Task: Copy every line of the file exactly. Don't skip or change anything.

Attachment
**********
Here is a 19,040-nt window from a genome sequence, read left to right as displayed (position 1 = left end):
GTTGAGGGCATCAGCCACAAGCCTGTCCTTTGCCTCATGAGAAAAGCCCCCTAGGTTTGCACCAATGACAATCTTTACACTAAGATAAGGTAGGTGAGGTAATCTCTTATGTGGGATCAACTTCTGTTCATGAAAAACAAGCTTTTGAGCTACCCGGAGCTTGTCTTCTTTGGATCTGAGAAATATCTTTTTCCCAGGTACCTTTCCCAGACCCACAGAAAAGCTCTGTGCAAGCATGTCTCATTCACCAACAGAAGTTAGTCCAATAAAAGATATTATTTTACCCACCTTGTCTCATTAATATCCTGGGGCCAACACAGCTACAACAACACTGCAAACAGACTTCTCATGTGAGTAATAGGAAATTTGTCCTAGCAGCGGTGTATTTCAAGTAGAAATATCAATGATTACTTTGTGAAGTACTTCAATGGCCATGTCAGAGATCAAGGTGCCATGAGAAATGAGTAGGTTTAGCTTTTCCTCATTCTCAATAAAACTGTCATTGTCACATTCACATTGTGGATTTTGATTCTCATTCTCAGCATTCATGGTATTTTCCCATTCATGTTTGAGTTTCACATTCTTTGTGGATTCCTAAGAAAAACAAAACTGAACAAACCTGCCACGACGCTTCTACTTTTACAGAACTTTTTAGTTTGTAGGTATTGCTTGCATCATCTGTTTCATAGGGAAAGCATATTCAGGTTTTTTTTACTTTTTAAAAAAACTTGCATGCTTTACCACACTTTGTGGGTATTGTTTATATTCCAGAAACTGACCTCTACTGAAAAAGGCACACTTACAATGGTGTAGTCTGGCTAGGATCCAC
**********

Here is a 19,040-nt window from a genome sequence, read left to right as displayed (position 1 = left end):
GTTGAGGGCATCAGCCACAAGCCTGTCCTTTGCCTCATGAGAAAAGCCCCCTAGGTTTGCACCAATGACAATCTTTACACTAAGATAAGGTAGGTGAGGTAATCTCTTATGTGGGATCAACTTCTGTTCATGAAAAACAAGCTTTTGAGCTACCCGGAGCTTGTCTTCTTTGGATCTGAGAAATATCTTTTTCCCAGGTACCTTTCCCAGACCCACAGAAAAGCTCTGTGCAAGCATGTCTCATTCACCAACAGAAGTTAGTCCAATAAAAGATATTATTTTACCCACCTTGTCTCATTAATATCCTGGGGCCAACACAGCTACAACAACACTGCAAACAGACTTCTCATGTGAGTAATAGGAAATTTGTCCTAGCAGCGGTGTATTTCAAGTAGAAATATCAATGATTACTTTGTGAAGTACTTCAATGGCCATGTCAGAGATCAAGGTGCCATGAGAAATGAGTAGGTTTAGCTTTTCCTCATTCTCAATAAAACTGTCATTGTCACATTCACATTGTGGATTTTGATTCTCATTCTCAGCATTCATGGTATTTTCCCATTCATGTTTGAGTTTCACATTCTTTGTGGATTCCTAAGAAAAACAAAACTGAACAAACCTGCCACGACGCTTCTACTTTTACAGAACTTTTTAGTTTGTAGGTATTGCTTGCATCATCTGTTTCATAGGGAAAGCATATTCAGGTTTTTTTTACTTTTTAAAAAAACTTGCATGCTTTACCACACTTTGTGGGTATTGTTTATATTCCAGAAACTGACCTCTACTGAAAAAGGCACACTTACAATGGTGTAGTCTGGCTAGGATCCAC